Windows Server 2012 KMS Service Activation

Now we have the Windows Server 2012 and Windows 8 RTM bit form our Volume License we need to get some housekeeping done. The first thing we do is setup or update our KMS Service.

In our case it is running on Windows Server 2008 R2 so we need to do a couple of things.

Install the following update: An update is available for Windows 7 and Windows Server 2008 R2 KMS hosts to support Windows 8 and Windows Server 2012 as described in KB2691586. This is also the place where you can request this hotfix.  If you don’t install this hotfix registering a Windows Server 2012  KMS will throw an Error: 0xC004F050 The Software Licensing Service reported that the product key is invalid

So request the hotfix and install it from an elevated command prompt. Just follow the instructions and you’ll be fine Smile


Once you’ve clicked OK the installation will start


After that’s finished you will be asked to restart the server. Do so. Just restarting the KMS service ("net stop sppsvc" and "net start sppsvc") doesn’t suffice.


Now we have that out the way we can start putting our brand new KMS key into action.

Let’s take a look at what is already running:

slmgr.vbs /dlv => clearly the Windows 2008 R KMS key

Uninstall the current KMS key using slmgr.vbs /upk, please use an elevated command prompt Winking smile



Now you can install the new KMS key. The key listed here is obviously a demo one Winking smile If you run in to any issues here, restarting the KMS Service can help. Try that first.




Now activate your brandnew KMS key running slmgr.vbs /ato



Show what’s up and running now by running slmgr.vbs /dlv again and as you can see we’re in business to activate all our Windows Server 2012 and Windows 8 hosts. Life is good Smile


Windows Server 2012 Bits Available for Download for Volume Licensing Customers

A long awaited day has arrived. The bits of Windows Server 2012 RTM are available to us. Ever since the BUILD conference in September 2011 a lot of us have been diving into this version with enthusiasm and amazement for what’s in the product. As a matter of fact I’ve “sold” projects based on Windows Server 2012 internally since October 2011 because we were that impressed with what we saw.

  • Grab the bits on the Microsoft Volume Licensing site (from August 16th onwards). I whish I could tell you it’s also on TechNet or MSDN but no joy there so far.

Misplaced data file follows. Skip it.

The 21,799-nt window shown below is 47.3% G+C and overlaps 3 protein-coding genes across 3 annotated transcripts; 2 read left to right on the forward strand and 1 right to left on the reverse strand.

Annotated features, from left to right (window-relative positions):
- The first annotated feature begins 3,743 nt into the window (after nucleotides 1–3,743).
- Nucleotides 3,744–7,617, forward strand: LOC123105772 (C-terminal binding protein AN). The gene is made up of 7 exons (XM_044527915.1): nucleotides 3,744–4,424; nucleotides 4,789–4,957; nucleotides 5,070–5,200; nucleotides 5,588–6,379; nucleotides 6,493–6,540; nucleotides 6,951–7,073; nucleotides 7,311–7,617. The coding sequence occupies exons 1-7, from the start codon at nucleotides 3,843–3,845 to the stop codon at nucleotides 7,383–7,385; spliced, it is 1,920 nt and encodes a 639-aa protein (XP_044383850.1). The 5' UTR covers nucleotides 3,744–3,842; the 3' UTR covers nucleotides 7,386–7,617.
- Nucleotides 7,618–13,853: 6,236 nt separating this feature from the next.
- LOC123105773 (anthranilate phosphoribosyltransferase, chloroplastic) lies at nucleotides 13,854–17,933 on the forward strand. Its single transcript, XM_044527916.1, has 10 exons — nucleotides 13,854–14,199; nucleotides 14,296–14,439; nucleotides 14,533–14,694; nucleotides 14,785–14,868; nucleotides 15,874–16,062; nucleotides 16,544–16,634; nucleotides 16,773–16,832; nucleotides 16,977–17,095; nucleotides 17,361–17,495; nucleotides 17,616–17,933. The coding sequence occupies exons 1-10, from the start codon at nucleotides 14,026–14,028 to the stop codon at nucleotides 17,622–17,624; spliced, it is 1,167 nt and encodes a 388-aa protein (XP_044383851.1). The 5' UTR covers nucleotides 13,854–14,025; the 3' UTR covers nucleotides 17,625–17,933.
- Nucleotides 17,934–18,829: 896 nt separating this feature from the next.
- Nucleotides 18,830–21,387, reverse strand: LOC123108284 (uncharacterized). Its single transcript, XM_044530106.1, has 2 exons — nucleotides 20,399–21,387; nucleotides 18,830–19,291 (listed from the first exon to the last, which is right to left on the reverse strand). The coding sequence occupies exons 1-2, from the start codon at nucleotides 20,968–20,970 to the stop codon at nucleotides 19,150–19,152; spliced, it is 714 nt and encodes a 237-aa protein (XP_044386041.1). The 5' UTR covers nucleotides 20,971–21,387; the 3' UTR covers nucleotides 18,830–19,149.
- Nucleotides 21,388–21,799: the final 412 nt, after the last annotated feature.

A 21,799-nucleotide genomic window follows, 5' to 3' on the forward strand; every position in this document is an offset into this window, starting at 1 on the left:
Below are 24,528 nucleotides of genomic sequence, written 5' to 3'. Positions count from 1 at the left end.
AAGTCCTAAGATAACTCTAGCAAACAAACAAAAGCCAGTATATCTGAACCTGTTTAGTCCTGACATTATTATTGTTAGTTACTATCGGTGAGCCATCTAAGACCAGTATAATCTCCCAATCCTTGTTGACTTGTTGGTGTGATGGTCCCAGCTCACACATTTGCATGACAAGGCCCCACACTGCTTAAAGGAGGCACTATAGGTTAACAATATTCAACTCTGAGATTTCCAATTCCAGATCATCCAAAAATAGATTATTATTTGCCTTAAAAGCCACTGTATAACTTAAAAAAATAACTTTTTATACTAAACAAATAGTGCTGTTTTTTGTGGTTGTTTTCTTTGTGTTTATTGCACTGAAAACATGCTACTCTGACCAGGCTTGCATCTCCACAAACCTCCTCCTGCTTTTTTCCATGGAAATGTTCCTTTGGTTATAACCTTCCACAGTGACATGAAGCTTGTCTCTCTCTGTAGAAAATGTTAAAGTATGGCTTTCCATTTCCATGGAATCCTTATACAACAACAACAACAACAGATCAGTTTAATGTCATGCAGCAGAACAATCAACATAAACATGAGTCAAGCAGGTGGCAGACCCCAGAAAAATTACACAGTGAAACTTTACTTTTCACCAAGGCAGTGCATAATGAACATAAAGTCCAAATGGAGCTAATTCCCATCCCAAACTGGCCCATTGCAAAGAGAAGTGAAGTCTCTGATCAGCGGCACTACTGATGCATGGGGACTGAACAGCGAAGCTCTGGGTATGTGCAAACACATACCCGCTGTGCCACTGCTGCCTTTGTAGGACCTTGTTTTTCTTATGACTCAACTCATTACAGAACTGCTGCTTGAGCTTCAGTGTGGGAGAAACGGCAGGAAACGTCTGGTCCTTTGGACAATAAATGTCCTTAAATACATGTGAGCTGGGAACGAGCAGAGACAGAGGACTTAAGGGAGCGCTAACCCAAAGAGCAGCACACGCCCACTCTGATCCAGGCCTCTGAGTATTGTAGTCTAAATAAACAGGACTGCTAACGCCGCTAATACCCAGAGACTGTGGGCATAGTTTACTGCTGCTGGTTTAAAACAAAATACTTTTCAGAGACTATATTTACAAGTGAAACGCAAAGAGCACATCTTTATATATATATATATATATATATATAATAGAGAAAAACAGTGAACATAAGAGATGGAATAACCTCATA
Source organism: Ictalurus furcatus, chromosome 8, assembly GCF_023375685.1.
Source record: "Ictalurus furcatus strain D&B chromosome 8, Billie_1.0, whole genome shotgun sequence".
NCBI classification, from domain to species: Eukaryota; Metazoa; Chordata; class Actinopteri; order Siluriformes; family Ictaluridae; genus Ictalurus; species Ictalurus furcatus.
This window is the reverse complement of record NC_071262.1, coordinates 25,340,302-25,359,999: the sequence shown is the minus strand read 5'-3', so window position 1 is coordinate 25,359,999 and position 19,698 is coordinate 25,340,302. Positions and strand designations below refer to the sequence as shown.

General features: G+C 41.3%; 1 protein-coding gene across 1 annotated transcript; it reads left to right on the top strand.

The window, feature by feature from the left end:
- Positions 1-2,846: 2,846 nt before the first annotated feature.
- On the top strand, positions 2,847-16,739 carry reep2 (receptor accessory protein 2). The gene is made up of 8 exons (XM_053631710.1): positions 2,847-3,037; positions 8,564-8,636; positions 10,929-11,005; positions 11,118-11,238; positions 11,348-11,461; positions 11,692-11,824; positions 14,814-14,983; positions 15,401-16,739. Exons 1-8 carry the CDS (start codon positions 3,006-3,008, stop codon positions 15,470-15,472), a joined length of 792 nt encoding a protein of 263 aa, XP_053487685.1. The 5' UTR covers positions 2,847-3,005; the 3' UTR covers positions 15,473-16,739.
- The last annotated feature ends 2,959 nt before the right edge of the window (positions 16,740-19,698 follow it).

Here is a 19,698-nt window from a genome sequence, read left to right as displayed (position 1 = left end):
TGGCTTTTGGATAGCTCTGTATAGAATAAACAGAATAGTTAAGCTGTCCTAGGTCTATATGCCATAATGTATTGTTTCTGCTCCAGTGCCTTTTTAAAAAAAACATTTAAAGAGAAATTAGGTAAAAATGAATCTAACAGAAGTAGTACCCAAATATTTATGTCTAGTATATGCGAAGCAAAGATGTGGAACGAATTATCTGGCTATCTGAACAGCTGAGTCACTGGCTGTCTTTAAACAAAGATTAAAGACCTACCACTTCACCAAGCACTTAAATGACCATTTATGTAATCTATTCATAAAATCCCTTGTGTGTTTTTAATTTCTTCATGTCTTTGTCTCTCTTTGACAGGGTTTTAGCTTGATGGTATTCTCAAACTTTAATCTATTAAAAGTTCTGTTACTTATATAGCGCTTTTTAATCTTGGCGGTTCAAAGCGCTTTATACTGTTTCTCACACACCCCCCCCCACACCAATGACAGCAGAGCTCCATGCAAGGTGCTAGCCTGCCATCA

So we’ve been pouring over the product and the information available, gradually gaining a better understanding of what it can do for us and our businesses. That meant building labs, testing scenarios, presenting on the subject at various occasions.  There was also a lot of thinking, dreaming and discussing ideas and options about what we can do this version of Windows. It has been very busy for the past 11 months but I’m also very happy to have had the opportunity to attend several summits and conferences where I met up with colleague, fellow MVPs, MSFT employees who all shared the enthusiasm for this release and what it means for Hyper-V and the Private/Hybrid Cloud.


So to all of them, ladies & gentlemen, my on line community buddies form all over this planet, it’s been a blast Smile. They have been very helpful in all this as have been al the Microsoft employees who’ve answered and discussed all the questions/ideas we threw at them. I would like to thank all of them for their time, their patience and the opportunities given to us. I can offer those guys & galls just one reward: the fact that from day one we are taking this in production and gradually will do so for all our infrastructure systems and so on. It’s a no brainer when you’ve worked with the RC and seen what Windows Server 2012 can do. And no, I’m not forgetting Windows 8. SMB 3.0 & Direct Access and Windows to go alone make that a sweet proposition, but I got those bits already.


Well, the downloads are running and the installation of our first production Hyper-V Cluster and infrastructure servers can start as soon as that’s finished (we’ll lead Brad, we’ll lead Winking smile). After some initial tests these will be taken into service and that last feedback will provide us with the go or no go for the rest of our infrastructure. The speed & completeness of our move depends partially on how fast System Center 2012 SP1 brings support for Windows Server 2012.

So future blog posts and my next presentations will spiced with some real life production experience with the RTM bits. May all your roll outs be smooth ones!